With Chabad slated to open in Sioux Falls, SD, in the next few months, every one of the 50 states will have at least one Chabad House. And if you insist on counting D.C. and Puerto Rico, well Chabad still has you covered. Any way you dice it, anywhere you travel, whether on the mainland, in Alaska, Hawaii or Puerto Rico, you’ll find Chabad.
Rabbi Mendel and Mussie Alperowitz have visited Sioux Falls several times in recent months. Last March, they held a Purim event. “Forty-five people attended! They were thrilled to meet other Jews and celebrate together. And they wanted to know if Chabad would finally open here,” said Mendel, who hails from Bournemouth, England.
According to some estimates, their Purim turnout represented fully 10 percent of the state’s total Jewish population. There are likely more Jews, says Mendel, but without a functioning synagogue, and no rabbi to call their own for the better part of the last 30 years, they’ve had no opportunities to meet other Jews and participate in Jewish community life. That’s going to change now.
“During our visits, people told us that they were unaware of other Jews living in Sioux Falls, and I’m guessing there are probably more like 1,000 Jews statewide,” Mendel told lubavitch.com. He and Mussie will rent a place in Sioux Falls which has the largest concentration of Jews. But “it will not be a conventional type of situation. I expect to do a lot of traveling, since there are Jews scattered everywhere.”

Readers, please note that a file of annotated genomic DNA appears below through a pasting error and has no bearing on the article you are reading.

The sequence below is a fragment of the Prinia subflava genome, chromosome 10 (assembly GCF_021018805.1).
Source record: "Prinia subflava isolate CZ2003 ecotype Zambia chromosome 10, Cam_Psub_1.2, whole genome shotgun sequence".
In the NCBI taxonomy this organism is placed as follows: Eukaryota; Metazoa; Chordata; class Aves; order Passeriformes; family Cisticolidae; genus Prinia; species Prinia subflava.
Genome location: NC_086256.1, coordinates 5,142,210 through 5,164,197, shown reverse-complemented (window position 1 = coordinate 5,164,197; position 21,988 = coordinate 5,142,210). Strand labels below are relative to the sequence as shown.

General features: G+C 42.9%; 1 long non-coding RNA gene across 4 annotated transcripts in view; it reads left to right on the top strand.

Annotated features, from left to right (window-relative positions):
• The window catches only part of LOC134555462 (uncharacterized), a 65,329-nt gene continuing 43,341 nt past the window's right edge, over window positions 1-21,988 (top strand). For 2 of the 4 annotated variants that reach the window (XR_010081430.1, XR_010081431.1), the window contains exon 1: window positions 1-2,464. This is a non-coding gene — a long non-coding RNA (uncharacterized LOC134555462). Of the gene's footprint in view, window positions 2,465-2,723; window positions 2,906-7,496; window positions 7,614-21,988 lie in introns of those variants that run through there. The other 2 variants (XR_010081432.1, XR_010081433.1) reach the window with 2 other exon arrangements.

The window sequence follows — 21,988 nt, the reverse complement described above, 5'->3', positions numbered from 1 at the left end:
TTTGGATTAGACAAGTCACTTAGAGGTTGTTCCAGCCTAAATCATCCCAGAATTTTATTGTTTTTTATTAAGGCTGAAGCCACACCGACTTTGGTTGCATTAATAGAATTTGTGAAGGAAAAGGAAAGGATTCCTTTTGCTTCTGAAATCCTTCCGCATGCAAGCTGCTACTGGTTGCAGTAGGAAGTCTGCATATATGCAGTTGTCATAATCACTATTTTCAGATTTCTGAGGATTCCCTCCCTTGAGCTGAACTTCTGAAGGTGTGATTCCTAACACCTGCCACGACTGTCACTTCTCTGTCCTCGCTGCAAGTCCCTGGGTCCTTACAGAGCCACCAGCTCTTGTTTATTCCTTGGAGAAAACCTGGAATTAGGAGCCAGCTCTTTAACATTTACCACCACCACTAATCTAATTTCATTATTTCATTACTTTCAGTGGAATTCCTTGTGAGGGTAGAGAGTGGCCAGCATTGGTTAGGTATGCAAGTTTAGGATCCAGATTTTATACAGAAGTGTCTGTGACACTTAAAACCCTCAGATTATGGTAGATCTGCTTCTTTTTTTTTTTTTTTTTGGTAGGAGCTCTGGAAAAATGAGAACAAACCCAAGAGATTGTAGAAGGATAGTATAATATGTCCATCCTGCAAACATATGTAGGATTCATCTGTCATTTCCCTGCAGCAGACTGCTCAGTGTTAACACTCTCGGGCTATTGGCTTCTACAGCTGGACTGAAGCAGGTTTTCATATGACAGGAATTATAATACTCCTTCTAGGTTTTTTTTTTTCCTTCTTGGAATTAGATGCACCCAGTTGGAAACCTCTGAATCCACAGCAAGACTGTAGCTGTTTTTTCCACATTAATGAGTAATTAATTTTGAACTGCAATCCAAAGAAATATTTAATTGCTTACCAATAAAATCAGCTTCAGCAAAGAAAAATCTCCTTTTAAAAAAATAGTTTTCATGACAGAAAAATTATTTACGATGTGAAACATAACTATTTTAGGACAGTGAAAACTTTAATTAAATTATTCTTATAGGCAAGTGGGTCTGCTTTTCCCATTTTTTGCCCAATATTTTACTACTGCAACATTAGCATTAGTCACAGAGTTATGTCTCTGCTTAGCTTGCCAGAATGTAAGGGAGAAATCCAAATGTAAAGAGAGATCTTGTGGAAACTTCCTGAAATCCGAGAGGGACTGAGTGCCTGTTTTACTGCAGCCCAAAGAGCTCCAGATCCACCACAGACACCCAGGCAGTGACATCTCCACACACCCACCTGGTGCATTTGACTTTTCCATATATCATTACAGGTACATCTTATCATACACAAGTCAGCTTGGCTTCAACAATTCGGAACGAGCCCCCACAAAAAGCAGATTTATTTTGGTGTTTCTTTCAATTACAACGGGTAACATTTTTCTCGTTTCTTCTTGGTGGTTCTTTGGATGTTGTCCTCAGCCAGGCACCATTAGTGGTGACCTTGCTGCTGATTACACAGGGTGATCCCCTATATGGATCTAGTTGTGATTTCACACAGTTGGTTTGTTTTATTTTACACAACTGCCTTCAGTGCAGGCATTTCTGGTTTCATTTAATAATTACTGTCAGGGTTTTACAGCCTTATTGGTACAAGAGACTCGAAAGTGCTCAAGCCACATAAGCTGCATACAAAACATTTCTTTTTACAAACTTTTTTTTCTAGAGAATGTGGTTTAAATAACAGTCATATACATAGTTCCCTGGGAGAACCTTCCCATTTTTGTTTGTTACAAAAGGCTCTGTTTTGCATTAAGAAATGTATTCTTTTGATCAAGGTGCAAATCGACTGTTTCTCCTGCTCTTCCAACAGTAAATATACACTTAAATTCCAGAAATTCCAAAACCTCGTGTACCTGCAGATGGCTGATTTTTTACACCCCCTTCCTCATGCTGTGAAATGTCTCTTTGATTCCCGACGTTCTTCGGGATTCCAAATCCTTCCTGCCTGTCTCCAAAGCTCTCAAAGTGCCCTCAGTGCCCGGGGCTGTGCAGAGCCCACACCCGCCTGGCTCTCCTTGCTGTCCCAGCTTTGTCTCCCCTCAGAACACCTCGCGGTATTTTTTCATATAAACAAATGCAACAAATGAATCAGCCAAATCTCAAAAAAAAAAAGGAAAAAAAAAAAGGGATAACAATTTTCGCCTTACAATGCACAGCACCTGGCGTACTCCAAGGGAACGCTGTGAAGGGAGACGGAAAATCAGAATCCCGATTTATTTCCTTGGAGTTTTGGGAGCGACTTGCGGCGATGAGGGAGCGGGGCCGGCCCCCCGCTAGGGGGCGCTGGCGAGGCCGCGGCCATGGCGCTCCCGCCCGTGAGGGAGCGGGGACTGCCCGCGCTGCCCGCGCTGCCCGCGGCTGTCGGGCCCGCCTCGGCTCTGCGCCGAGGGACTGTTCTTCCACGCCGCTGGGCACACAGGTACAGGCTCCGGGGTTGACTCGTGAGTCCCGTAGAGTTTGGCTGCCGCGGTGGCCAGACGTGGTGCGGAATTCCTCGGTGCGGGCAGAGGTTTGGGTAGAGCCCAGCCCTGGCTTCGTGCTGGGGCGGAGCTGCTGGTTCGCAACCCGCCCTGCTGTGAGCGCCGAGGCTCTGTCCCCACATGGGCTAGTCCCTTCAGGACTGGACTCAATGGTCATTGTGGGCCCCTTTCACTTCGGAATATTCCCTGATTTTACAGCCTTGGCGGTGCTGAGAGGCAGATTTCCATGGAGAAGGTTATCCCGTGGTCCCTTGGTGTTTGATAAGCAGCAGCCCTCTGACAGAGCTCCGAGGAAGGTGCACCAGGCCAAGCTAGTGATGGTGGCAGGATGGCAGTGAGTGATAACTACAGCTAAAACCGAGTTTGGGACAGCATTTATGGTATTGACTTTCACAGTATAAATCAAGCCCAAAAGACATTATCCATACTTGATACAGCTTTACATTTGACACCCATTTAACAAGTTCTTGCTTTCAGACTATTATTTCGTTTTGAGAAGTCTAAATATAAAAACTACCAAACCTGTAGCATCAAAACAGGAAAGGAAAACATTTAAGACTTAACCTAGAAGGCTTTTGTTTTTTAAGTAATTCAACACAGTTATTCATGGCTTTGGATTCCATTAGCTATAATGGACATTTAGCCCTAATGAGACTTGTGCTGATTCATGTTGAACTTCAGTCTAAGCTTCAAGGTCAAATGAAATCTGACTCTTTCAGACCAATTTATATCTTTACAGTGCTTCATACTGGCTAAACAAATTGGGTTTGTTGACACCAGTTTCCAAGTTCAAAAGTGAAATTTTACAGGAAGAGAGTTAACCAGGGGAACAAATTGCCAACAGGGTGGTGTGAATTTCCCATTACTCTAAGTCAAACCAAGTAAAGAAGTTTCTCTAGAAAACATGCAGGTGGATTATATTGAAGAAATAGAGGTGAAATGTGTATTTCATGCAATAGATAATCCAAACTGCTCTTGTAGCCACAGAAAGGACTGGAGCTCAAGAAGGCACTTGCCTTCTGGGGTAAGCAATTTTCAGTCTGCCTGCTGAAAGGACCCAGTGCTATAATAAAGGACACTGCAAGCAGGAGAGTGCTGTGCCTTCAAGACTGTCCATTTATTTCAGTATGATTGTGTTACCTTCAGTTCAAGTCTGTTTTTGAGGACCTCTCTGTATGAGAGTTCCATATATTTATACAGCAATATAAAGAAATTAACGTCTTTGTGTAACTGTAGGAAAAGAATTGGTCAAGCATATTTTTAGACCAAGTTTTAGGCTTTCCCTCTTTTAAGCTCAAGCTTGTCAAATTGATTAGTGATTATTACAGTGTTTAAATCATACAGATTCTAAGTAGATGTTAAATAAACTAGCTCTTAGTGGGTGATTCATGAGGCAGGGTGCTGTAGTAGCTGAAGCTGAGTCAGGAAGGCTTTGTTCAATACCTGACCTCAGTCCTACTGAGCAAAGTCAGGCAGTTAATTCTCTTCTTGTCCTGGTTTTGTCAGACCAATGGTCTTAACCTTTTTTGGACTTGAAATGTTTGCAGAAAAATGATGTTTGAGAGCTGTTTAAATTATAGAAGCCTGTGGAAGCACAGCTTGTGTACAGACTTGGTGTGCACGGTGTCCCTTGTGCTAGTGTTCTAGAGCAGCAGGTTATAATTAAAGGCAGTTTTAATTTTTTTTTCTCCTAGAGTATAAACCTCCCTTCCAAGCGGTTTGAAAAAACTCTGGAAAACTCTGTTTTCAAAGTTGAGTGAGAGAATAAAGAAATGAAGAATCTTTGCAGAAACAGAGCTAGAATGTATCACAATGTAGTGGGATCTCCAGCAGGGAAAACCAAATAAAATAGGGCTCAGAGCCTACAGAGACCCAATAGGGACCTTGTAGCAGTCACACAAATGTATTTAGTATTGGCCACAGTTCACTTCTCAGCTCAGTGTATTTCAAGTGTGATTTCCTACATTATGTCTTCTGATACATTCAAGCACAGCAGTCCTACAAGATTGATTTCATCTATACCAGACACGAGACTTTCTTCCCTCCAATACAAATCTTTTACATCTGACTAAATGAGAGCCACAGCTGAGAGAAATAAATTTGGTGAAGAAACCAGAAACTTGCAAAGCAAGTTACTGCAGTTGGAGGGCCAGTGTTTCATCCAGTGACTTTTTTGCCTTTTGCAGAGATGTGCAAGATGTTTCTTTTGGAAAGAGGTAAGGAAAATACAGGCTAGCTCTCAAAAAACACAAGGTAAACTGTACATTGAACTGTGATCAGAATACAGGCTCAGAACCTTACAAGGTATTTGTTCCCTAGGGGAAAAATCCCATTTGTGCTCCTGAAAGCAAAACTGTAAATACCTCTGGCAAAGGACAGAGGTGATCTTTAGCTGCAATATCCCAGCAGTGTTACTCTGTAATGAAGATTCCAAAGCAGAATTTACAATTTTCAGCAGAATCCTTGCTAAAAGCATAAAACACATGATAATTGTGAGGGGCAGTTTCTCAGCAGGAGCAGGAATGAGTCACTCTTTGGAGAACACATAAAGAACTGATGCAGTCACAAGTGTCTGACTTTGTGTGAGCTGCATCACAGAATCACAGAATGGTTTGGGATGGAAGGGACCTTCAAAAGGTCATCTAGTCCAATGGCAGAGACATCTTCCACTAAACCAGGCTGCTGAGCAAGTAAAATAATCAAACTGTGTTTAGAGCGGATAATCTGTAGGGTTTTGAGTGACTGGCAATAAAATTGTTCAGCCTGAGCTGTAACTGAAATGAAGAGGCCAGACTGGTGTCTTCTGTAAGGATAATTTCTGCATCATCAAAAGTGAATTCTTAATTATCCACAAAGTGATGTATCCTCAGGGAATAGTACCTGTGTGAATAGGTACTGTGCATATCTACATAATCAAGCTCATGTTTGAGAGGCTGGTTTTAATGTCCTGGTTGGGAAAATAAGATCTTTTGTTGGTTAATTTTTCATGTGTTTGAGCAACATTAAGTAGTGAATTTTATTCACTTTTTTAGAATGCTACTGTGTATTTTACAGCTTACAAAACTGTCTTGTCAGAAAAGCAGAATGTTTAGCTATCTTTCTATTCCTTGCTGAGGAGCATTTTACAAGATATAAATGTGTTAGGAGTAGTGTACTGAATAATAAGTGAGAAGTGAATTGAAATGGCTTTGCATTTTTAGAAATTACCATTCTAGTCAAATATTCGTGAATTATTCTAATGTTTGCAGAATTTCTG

Decades back, Sioux Falls did have a rabbi. Today, it’s a just under a four-hour drive to the nearest Jewish metropolis in Twin Cities, Minnesota. Now, with Sioux Falls one of the fastest growing metropolitan cities enjoying a strong economy and a budding medical community, it may also see a growth spurt in its Jewish population.
The Alperowitzs come with their two little daughters and will develop a Jewish children’s program in addition to a full range of educational and social activities, with the hopes of engaging every Jewish demographic in the area. “Our objective is to ensure that Jews living in Sioux Falls have everything that they would have in any city in the country as far as Jewish community life goes,” says Mussie.
At the airport in Sioux Falls, returning from one of his visits to South Dakota this past fall, Mendel was carrying a lulav and etrog. “This fellow in the airport asks me what’s in my box.” Naturally, Mendel takes the time to explain to him that it’s related to the Jewish holiday of Sukkot, when Jewish people celebrate by taking their meals in these makeshift “booths.”
“I know,” the man tells him. “I’m Jewish.”
It was, says Mendel, a providential encounter and one he looks forward to repeating often. “We exchanged contact info. He was delighted to hear that we are moving to town, and he invited me to come to his house to light the menorah this Chanukah.”